"...With the ambulance bouncing them all over the place, Penny couldn’t tell if his chest was rising and falling, so she positioned her stethoscope below his collarbones and listened for breath sounds. “I can’t hear any air entering. Try bagging him and let me listen again.” This time his chest rose and Penny heard, over the roar of the ambulance, air pushed in by the ambu bag. “Keep on ..."

Chapter 13: Chapter Thirteen
"... After Report, they collected their clipboards and stethoscopes. Penny and Barb faced an uphill battle to assess eight patients, dispense night meds, pain meds, and snacks, and there sat Dr. Scales and Dr. Benson writing away, heaping on new orders that would have to be carried out. One ..."

Chapter 17: Chapter Seventeen
"... fast,” said Rebecca Daniels, a South Station nurse, who rushed to help. They lifted Jane into a wheelchair and as Rebecca bent to release the brake, Jane grabbed Rebecca’s stethoscope, pulling it from around her neck. Realizing she had left the Unit uncovered, Penny stepped back inside to ..."
"... hair just above her left ear and extended the ear pieces toward Rebecca. “Listen to this.” “I think you can only hear it on the inside,” Rebecca said, trying to retrieve her stethoscope. “No, it’s real loud.” Jane held the diaphragm firmly in place. Rebecca listened so long ..."
"... not listening in the right place,” Jane insisted. Rebecca peeled Jane’s fingers off her stethoscope. “Penny will try,” she said with a big smile on her face as she moved toward the hall door. “Penny, have you talked to Maureen?” “I think she’s at home; she was hoping to be ..."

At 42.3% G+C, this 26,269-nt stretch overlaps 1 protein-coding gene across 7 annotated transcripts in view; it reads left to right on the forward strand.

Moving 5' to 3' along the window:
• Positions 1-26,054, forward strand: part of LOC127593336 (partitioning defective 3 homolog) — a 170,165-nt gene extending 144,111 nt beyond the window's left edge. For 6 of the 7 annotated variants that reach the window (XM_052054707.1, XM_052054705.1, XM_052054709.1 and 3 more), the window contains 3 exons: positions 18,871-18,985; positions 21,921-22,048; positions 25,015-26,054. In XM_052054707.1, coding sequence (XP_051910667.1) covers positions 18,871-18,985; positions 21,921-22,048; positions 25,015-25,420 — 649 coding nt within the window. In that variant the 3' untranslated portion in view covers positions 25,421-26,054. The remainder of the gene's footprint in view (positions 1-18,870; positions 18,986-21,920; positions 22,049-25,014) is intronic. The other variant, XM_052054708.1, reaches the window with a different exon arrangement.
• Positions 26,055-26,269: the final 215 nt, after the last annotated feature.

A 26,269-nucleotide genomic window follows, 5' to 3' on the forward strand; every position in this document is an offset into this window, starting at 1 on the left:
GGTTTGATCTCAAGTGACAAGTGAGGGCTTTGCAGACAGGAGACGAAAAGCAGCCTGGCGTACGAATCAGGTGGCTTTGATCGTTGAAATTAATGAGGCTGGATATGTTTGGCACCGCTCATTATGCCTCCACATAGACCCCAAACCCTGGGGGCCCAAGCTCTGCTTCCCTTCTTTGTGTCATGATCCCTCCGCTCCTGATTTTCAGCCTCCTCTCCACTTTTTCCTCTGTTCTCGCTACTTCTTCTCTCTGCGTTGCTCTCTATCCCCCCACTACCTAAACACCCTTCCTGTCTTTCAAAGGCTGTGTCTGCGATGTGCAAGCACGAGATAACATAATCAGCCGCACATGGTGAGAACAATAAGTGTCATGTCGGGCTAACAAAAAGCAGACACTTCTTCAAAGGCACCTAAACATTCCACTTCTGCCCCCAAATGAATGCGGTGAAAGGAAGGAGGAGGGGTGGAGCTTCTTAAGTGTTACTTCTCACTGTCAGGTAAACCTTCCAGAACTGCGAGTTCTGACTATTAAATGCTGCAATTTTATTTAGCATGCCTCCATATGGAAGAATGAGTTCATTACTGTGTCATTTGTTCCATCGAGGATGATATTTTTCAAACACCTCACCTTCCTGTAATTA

"... With each inhalation, she raised her head and opened her mouth, using all of her energy to take in air. Penny and the tech pulled her up and elevated the head of the bed, then bent the woman forward, and Penny listened to her back with the stethoscope. Every breath sounded like a waterfall. Penny scanned the patient’s list of medications and discovered that Dr. Scales was Mrs. Baucom’s doctor, and that he had ordered an intramuscular medication to be given for severe shortness of breath. ..."
"... ET tube into her airway. Penny tossed Rebecca the ambu bag and placed her stethoscope above the patient’s right breast, then above the left, listening for air as the lungs inflated when Rebecca squeezed the bag. “Faint on the left, pull back a little.” Mr. Hockney repositioned his ..."

Chapter 21: Chapter Twenty-One
"...Picking up her clipboard and stethoscope, Penny accepted the scrap of paper towel on which Maria had written the new patient’s weight and entered the room pulling a portable computer behind her. Sunny Setser, completely naked, sat in the center of her bed beside a wadded-up hospital gown, and her brown-eyed gaze was so ..."

"...“Yes, I did—but before that, I saw a man wearing a lab jacket and a stethoscope leap out of the stairwell and hot-foot-it out of the hospital. After a while then, I heard all that when they found her. You know, the code and everything. I thought there might be some funny business going on, but I kept my mouth shut.” ..."

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"Healthcare can be murder. "Personal Baggage" is a novel from Margaret McMillon discussing the current issues surrounding the modern healthcare..."